scenario analysis:Management should develop and implement forward-looking analytical frameworks for climate-related scenarios that are appropriate to the financial institution's size, complexity, operations, and risk profile. These frameworks should include clearly defined objectives that reflect a financial institution's overall climate-related financial risk management strategies. The proposal suggests that the scenario analysis framework can serve multiple purposes, e.g. B. Estimate climate-related risks and potential losses under a variety of scenarios, including extreme but plausible scenarios. The proposal notes that these scenario analyzes differ from traditional stress test models, which focus on the potential impact of temporary shocks on short-term economic and financial conditions. (The Federal Reserve reportsAnnouncedin September 2022, which conducted a pilot climate scenario analysis exercise with the six largest financial institutions in the US in early 2023).
Note that if the US Securities and Exchange Commission (SEC) March 2022 on climate risk disclosures, which will require SEC registrants to disclose the climate scenario analysis that the registrant uses to assess the impact of climate-related risks. The proposal does not address significant additional disclosure requirements that the SEC's scenario analysis rule could impose on financial institutions.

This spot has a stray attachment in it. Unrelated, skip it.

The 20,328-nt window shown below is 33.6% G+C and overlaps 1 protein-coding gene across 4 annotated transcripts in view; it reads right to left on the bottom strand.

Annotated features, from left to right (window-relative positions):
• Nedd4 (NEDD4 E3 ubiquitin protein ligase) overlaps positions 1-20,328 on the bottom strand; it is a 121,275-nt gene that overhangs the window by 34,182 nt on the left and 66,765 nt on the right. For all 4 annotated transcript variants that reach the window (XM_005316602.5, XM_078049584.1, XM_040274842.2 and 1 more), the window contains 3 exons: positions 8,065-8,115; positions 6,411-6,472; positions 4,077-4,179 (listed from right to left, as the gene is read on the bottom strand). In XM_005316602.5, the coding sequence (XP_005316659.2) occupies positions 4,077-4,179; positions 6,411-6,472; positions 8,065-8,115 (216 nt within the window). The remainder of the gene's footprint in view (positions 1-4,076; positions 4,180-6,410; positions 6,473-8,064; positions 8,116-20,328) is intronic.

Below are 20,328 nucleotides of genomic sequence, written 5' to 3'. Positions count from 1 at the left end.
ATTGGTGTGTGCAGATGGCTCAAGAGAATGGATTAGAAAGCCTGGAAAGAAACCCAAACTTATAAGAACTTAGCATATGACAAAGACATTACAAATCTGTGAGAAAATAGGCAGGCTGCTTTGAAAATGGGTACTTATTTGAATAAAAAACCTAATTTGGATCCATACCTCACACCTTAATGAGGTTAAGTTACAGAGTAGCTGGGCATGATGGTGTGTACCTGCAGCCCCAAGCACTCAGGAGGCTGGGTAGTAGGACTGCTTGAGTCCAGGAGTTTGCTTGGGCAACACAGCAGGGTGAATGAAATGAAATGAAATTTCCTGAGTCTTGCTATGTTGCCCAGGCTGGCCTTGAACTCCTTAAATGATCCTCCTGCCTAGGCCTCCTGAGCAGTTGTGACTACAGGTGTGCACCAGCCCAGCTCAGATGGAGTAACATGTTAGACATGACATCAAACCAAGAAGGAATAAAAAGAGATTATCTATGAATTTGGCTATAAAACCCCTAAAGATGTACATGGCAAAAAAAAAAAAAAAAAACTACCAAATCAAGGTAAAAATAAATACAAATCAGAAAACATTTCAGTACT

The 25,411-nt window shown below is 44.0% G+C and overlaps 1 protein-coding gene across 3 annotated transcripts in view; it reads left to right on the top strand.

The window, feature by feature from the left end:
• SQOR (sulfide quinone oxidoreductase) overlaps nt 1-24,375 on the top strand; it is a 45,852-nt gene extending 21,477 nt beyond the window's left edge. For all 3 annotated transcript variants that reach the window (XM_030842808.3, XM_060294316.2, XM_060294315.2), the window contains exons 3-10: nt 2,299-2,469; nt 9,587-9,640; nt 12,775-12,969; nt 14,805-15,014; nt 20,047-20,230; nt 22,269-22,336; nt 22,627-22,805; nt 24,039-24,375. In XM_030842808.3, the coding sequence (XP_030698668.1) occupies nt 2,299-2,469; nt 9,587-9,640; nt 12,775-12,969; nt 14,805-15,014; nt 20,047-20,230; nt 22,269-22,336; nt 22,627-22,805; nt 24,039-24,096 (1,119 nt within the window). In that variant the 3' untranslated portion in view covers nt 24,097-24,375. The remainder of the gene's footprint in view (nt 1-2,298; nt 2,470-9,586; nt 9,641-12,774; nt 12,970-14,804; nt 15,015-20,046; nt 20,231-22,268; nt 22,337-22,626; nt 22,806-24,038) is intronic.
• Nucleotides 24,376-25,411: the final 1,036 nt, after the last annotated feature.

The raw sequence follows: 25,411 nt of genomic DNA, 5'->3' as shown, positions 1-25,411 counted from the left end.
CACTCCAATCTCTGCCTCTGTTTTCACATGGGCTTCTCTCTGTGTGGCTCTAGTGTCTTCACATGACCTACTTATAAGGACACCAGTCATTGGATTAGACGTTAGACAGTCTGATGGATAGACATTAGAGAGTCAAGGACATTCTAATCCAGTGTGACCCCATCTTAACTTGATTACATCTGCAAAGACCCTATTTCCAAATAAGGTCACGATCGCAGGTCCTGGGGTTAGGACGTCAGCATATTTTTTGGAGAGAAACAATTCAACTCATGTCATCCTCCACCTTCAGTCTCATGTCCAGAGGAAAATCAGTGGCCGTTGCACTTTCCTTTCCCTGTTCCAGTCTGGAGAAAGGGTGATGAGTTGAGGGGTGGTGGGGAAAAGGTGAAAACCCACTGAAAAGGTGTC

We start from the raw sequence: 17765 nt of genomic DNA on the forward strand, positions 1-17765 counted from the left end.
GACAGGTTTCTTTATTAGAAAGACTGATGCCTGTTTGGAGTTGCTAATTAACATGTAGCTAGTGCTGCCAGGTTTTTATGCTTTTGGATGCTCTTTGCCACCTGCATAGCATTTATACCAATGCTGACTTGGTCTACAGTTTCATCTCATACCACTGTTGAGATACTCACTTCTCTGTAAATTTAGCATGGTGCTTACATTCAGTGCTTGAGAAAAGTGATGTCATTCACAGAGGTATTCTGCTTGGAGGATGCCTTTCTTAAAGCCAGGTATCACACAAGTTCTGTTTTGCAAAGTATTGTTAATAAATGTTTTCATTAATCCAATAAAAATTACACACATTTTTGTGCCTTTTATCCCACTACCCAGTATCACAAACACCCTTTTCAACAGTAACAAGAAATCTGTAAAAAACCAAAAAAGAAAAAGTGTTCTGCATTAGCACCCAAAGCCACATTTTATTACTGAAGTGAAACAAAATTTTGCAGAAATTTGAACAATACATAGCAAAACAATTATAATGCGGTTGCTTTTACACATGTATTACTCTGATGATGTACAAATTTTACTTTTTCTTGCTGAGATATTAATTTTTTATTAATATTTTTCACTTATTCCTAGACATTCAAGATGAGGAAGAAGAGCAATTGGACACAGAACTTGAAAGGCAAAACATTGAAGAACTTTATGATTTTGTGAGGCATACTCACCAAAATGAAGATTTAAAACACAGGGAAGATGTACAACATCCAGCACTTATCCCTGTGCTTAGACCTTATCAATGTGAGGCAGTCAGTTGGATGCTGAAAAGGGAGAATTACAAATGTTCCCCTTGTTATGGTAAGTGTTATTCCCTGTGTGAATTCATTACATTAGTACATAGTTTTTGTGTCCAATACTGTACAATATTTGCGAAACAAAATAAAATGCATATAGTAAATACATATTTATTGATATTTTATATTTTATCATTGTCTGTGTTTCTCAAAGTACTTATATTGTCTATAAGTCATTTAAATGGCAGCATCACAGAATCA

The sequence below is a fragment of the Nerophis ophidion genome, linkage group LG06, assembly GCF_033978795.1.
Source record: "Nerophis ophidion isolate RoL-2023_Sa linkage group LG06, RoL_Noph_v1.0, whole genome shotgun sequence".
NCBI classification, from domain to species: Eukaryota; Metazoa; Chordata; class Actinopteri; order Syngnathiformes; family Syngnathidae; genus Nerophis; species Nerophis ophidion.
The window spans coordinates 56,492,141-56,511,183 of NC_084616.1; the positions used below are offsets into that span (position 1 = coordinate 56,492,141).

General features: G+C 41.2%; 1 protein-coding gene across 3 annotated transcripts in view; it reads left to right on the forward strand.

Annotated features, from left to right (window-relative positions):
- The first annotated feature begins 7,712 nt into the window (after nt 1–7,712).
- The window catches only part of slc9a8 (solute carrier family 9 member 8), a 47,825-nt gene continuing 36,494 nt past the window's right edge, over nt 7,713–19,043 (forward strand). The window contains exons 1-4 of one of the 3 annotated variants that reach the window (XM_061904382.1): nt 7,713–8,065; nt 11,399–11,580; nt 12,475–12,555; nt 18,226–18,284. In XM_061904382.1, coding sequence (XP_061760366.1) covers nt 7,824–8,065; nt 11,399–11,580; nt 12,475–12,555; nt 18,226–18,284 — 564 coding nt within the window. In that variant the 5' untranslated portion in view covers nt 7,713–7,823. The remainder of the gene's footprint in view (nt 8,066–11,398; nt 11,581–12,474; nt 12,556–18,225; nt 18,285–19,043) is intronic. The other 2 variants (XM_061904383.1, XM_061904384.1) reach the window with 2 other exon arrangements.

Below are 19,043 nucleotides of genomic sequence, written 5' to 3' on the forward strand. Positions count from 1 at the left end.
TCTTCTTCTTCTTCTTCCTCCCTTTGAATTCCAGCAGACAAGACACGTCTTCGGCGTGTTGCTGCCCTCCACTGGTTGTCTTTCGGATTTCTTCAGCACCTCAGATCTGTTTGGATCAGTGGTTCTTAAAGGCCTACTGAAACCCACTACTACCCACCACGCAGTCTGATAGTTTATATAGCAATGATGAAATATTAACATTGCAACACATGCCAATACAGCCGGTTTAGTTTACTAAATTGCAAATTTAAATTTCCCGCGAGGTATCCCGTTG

management of risk areas
The proposal also directs management to be aware of how weather risk assessment and mitigation relates to other types of traditional risks, such as: B. Credit risk, liquidity risk, other financial risks (for example, risk and compliance risk (for example,., fair loans) and other non-financial risks.
the suggestion wassupportsby six of the seven Federal Reserve governors.
Governor Michelle Bowman issued aExplanationHowever, who gave preliminary approval for the proposal's publication, with the aim of gathering public opinion, said that based on the comments received, he would decide on an additional vote to finalize the proposal. He specifically noted that the Federal Reserve "should consider the costs and benefits of any new expectations ... [and] additional trade commitments."
Governor Christopher Waller issued a briefExplanationcontradictory because it contradicts the premise that "climate change risks pose a serious risk to the safety and soundness of large financial institutions and to the financial stability of the United States." He said that the stress tests of existing financial institutions are sufficient to determine the resilience of financial institutions in the face of severe macroeconomic shocks.
US banking regulators online
The proposal comes just over two years after the US Federal Reserve first acknowledged the impact of climate risks on financial stability in its annual report.Financial Stability Report(More information on the November 2020 report can be found hereblog post). Since then, President Jerome Powellconsistentthat climate risk mitigation comes from the "assigned legal mandates" of the Federal Reserve. In fact, the suggestion comes from theClimate Report October 2021of the Federal Stability Oversight Council (FSOC report), whose voting members include the heads of the Federal Reserve, the SEC, the Office of the Comptroller of the Currency (OCC), the Federal Deposit Insurance Corporation (FDIC), the Commodity Futures Trading Commission (CFTC) and five other financial regulators. The FSOC report urged all member agencies to promote consistent, comparable and actionable disclosures that enable investors and financial institutions to incorporate climate-related financial risks into their investment and lending decisions.